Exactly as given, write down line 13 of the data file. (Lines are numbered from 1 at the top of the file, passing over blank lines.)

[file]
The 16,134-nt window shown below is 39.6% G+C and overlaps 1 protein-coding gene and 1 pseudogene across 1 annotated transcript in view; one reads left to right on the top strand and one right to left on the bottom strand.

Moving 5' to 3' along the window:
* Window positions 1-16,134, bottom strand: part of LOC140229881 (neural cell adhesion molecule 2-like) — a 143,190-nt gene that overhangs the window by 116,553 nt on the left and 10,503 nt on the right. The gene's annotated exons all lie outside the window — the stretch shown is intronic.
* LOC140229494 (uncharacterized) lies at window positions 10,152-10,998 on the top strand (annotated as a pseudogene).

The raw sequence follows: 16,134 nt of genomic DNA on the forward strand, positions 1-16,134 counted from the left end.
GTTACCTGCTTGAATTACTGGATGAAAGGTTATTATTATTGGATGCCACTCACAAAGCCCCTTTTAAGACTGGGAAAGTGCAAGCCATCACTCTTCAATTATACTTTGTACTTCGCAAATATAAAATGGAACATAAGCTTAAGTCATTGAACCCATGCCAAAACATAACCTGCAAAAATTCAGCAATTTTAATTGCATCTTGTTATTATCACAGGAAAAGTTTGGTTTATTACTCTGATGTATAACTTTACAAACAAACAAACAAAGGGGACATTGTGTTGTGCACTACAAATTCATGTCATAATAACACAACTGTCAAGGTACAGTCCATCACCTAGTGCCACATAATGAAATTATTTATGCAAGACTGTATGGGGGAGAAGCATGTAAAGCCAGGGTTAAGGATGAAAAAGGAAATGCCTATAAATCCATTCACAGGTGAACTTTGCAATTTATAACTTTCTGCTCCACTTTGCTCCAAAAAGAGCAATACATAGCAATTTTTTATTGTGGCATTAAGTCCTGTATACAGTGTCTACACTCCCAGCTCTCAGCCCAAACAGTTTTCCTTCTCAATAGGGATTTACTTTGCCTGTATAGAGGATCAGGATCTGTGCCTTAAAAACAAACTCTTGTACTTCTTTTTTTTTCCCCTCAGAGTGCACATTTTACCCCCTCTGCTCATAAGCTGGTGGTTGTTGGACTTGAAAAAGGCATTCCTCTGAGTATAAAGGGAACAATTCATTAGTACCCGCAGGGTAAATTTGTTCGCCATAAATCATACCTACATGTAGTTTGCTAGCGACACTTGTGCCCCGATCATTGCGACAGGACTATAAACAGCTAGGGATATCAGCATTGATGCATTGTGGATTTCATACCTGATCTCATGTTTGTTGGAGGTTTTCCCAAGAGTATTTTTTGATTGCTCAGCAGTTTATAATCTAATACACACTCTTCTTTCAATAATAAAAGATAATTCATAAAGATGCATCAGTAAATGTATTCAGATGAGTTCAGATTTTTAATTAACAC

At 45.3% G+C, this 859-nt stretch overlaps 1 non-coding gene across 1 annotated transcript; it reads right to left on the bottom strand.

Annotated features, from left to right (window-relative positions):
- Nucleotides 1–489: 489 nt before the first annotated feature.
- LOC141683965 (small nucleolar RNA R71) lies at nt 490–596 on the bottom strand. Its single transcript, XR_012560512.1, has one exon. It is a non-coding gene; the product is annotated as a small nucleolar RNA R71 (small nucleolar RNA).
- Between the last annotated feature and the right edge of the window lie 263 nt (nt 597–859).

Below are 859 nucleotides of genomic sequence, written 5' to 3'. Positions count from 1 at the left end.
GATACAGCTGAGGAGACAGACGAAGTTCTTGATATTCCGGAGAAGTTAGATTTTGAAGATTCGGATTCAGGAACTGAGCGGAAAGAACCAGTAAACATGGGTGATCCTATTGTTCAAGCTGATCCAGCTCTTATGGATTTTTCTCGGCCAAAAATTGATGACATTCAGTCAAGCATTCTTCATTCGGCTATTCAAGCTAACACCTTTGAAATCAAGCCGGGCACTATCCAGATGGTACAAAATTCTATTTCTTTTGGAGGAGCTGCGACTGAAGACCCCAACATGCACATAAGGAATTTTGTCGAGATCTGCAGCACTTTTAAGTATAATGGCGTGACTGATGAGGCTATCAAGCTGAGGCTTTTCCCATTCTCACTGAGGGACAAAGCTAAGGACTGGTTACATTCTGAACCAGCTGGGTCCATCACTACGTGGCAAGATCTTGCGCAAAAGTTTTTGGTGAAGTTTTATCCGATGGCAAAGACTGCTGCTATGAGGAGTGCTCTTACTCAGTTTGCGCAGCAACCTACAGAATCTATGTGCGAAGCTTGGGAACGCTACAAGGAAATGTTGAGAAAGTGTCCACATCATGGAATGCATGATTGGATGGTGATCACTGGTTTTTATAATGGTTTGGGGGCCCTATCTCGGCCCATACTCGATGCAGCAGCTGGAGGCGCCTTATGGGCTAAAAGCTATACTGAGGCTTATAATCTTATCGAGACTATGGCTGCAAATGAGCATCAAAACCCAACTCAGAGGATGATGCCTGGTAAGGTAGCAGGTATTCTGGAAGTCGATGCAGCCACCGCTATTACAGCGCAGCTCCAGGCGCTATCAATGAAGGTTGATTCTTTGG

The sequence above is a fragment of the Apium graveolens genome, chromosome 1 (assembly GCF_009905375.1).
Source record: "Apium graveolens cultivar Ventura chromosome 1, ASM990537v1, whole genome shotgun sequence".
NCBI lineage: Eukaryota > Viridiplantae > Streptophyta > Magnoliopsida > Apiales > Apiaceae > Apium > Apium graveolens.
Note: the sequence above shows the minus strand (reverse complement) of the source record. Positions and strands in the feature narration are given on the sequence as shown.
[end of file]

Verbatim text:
GATACAGCTGAGGAGACAGACGAAGTTCTTGATATTCCGGAGAAGTTAGATTTTGAAGATTCGGATTCAGGAACTGAGCGGAAAGAACCAGTAAACATGGGTGATCCTATTGTTCAAGCTGATCCAGCTCTTATGGATTTTTCTCGGCCAAAAATTGATGACATTCAGTCAAGCATTCTTCATTCGGCTATTCAAGCTAACACCTTTGAAATCAAGCCGGGCACTATCCAGATGGTACAAAATTCTATTTCTTTTGGAGGAGCTGCGACTGAAGACCCCAACATGCACATAAGGAATTTTGTCGAGATCTGCAGCACTTTTAAGTATAATGGCGTGACTGATGAGGCTATCAAGCTGAGGCTTTTCCCATTCTCACTGAGGGACAAAGCTAAGGACTGGTTACATTCTGAACCAGCTGGGTCCATCACTACGTGGCAAGATCTTGCGCAAAAGTTTTTGGTGAAGTTTTATCCGATGGCAAAGACTGCTGCTATGAGGAGTGCTCTTACTCAGTTTGCGCAGCAACCTACAGAATCTATGTGCGAAGCTTGGGAACGCTACAAGGAAATGTTGAGAAAGTGTCCACATCATGGAATGCATGATTGGATGGTGATCACTGGTTTTTATAATGGTTTGGGGGCCCTATCTCGGCCCATACTCGATGCAGCAGCTGGAGGCGCCTTATGGGCTAAAAGCTATACTGAGGCTTATAATCTTATCGAGACTATGGCTGCAAATGAGCATCAAAACCCAACTCAGAGGATGATGCCTGGTAAGGTAGCAGGTATTCTGGAAGTCGATGCAGCCACCGCTATTACAGCGCAGCTCCAGGCGCTATCAATGAAGGTTGATTCTTTGG